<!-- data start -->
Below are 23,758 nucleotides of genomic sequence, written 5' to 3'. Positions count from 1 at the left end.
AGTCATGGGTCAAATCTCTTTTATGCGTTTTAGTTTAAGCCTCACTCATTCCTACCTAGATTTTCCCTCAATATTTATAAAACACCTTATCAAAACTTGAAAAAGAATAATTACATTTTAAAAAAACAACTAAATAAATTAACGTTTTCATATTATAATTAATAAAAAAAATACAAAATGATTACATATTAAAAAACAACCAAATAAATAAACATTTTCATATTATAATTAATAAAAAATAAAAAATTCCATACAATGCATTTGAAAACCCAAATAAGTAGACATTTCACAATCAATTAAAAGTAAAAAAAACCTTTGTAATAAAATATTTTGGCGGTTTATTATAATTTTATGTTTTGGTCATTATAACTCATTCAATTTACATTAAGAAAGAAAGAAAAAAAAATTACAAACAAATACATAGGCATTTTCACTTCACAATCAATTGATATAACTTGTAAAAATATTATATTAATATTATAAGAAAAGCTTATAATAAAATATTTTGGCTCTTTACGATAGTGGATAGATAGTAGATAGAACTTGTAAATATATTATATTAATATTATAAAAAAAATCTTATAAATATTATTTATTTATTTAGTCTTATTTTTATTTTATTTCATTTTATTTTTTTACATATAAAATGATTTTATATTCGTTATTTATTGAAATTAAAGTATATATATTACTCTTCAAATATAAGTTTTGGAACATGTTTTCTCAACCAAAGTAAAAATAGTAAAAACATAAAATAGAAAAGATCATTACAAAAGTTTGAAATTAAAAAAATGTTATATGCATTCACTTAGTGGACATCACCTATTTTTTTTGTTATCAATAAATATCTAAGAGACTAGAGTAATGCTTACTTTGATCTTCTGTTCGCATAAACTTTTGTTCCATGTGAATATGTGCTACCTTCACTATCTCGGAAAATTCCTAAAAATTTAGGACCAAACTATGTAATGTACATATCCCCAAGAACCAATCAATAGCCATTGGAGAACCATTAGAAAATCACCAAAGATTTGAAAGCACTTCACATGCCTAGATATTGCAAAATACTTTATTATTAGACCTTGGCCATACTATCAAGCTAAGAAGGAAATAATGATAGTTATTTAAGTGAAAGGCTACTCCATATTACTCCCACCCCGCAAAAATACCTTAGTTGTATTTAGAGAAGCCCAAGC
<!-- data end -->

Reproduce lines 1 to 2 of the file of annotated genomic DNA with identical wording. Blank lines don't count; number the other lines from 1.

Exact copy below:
Below are 23,758 nucleotides of genomic sequence, written 5' to 3'. Positions count from 1 at the left end.
AGTCATGGGTCAAATCTCTTTTATGCGTTTTAGTTTAAGCCTCACTCATTCCTACCTAGATTTTCCCTCAATATTTATAAAACACCTTATCAAAACTTGAAAAAGAATAATTACATTTTAAAAAAACAACTAAATAAATTAACGTTTTCATATTATAATTAATAAAAAAAATACAAAATGATTACATATTAAAAAACAACCAAATAAATAAACATTTTCATATTATAATTAATAAAAAATAAAAAATTCCATACAATGCATTTGAAAACCCAAATAAGTAGACATTTCACAATCAATTAAAAGTAAAAAAAACCTTTGTAATAAAATATTTTGGCGGTTTATTATAATTTTATGTTTTGGTCATTATAACTCATTCAATTTACATTAAGAAAGAAAGAAAAAAAAATTACAAACAAATACATAGGCATTTTCACTTCACAATCAATTGATATAACTTGTAAAAATATTATATTAATATTATAAGAAAAGCTTATAATAAAATATTTTGGCTCTTTACGATAGTGGATAGATAGTAGATAGAACTTGTAAATATATTATATTAATATTATAAAAAAAATCTTATAAATATTATTTATTTATTTAGTCTTATTTTTATTTTATTTCATTTTATTTTTTTACATATAAAATGATTTTATATTCGTTATTTATTGAAATTAAAGTATATATATTACTCTTCAAATATAAGTTTTGGAACATGTTTTCTCAACCAAAGTAAAAATAGTAAAAACATAAAATAGAAAAGATCATTACAAAAGTTTGAAATTAAAAAAATGTTATATGCATTCACTTAGTGGACATCACCTATTTTTTTTGTTATCAATAAATATCTAAGAGACTAGAGTAATGCTTACTTTGATCTTCTGTTCGCATAAACTTTTGTTCCATGTGAATATGTGCTACCTTCACTATCTCGGAAAATTCCTAAAAATTTAGGACCAAACTATGTAATGTACATATCCCCAAGAACCAATCAATAGCCATTGGAGAACCATTAGAAAATCACCAAAGATTTGAAAGCACTTCACATGCCTAGATATTGCAAAATACTTTATTATTAGACCTTGGCCATACTATCAAGCTAAGAAGGAAATAATGATAGTTATTTAAGTGAAAGGCTACTCCATATTACTCCCACCCCGCAAAAATACCTTAGTTGTATTTAGAGAAGCCCAAGC